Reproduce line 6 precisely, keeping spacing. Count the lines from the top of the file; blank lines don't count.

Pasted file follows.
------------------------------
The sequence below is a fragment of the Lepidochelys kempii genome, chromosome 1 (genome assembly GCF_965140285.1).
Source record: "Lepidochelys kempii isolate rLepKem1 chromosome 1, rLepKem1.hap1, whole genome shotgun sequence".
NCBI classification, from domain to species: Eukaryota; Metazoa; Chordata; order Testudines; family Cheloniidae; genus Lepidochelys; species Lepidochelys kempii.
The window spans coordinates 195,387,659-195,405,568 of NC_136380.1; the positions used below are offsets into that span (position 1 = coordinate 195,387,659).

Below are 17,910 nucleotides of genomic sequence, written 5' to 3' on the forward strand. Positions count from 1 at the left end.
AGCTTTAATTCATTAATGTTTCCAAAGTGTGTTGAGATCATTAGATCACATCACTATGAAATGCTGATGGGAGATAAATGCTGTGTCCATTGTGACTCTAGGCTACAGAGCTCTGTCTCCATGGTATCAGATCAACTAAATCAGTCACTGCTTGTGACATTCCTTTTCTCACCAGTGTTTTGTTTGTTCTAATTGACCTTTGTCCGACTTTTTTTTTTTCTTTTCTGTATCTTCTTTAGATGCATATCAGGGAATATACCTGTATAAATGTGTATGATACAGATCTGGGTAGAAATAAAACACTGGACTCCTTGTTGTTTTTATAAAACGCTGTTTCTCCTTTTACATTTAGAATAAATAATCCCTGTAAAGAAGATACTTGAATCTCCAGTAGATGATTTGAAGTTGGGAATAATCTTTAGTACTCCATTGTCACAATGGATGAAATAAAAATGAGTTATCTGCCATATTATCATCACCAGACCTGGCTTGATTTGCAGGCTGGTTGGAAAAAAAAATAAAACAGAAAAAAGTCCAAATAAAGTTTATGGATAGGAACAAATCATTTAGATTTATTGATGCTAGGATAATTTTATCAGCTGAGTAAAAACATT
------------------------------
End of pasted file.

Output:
AGCTTTAATTCATTAATGTTTCCAAAGTGTGTTGAGATCATTAGATCACATCACTATGAAATGCTGATGGGAGATAAATGCTGTGTCCATTGTGACTCTAGGCTACAGAGCTCTGTCTCCATGGTATCAGATCAACTAAATCAGTCACTGCTTGTGACATTCCTTTTCTCACCAGTGTTTTGTTTGTTCTAATTGACCTTTGTCCGACTTTTTTTTTTTCTTTTCTGTATCTTCTTTAGATGCATATCAGGGAATATACCTGTATAAATGTGTATGATACAGATCTGGGTAGAAATAAAACACTGGACTCCTTGTTGTTTTTATAAAACGCTGTTTCTCCTTTTACATTTAGAATAAATAATCCCTGTAAAGAAGATACTTGAATCTCCAGTAGATGATTTGAAGTTGGGAATAATCTTTAGTACTCCATTGTCACAATGGATGAAATAAAAATGAGTTATCTGCCATATTATCATCACCAGACCTGGCTTGATTTGCAGGCTGGTTGGAAAAAAAAATAAAACAGAAAAAAGTCCAAATAAAGTTTATGGATAGGAACAAATCATTTAGATTTATTGATGCTAGGATAATTTTATCAGCTGAGTAAAAACATT